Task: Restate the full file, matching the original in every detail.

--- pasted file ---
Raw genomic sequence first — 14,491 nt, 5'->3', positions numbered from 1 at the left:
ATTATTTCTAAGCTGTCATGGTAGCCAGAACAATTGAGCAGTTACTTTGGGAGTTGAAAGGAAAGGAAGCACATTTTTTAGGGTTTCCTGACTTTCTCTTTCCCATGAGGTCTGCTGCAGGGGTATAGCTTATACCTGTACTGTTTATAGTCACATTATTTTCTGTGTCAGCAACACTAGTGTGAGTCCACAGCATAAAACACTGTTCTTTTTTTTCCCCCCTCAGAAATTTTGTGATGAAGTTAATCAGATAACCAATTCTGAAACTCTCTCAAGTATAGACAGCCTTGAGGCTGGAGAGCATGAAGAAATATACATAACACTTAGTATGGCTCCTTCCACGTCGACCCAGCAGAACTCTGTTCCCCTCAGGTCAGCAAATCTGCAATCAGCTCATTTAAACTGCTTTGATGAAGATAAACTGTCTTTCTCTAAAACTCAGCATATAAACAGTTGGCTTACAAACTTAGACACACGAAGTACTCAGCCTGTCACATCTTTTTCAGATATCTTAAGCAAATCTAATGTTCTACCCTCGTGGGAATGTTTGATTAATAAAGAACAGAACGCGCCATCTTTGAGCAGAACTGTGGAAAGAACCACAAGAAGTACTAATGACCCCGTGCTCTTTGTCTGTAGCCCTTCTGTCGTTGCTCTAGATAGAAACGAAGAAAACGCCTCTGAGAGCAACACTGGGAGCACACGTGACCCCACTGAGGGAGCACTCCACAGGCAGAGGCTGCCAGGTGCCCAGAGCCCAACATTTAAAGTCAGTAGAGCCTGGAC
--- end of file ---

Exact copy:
Raw genomic sequence first — 14,491 nt, 5'->3', positions numbered from 1 at the left:
ATTATTTCTAAGCTGTCATGGTAGCCAGAACAATTGAGCAGTTACTTTGGGAGTTGAAAGGAAAGGAAGCACATTTTTTAGGGTTTCCTGACTTTCTCTTTCCCATGAGGTCTGCTGCAGGGGTATAGCTTATACCTGTACTGTTTATAGTCACATTATTTTCTGTGTCAGCAACACTAGTGTGAGTCCACAGCATAAAACACTGTTCTTTTTTTTCCCCCCTCAGAAATTTTGTGATGAAGTTAATCAGATAACCAATTCTGAAACTCTCTCAAGTATAGACAGCCTTGAGGCTGGAGAGCATGAAGAAATATACATAACACTTAGTATGGCTCCTTCCACGTCGACCCAGCAGAACTCTGTTCCCCTCAGGTCAGCAAATCTGCAATCAGCTCATTTAAACTGCTTTGATGAAGATAAACTGTCTTTCTCTAAAACTCAGCATATAAACAGTTGGCTTACAAACTTAGACACACGAAGTACTCAGCCTGTCACATCTTTTTCAGATATCTTAAGCAAATCTAATGTTCTACCCTCGTGGGAATGTTTGATTAATAAAGAACAGAACGCGCCATCTTTGAGCAGAACTGTGGAAAGAACCACAAGAAGTACTAATGACCCCGTGCTCTTTGTCTGTAGCCCTTCTGTCGTTGCTCTAGATAGAAACGAAGAAAACGCCTCTGAGAGCAACACTGGGAGCACACGTGACCCCACTGAGGGAGCACTCCACAGGCAGAGGCTGCCAGGTGCCCAGAGCCCAACATTTAAAGTCAGTAGAGCCTGGAC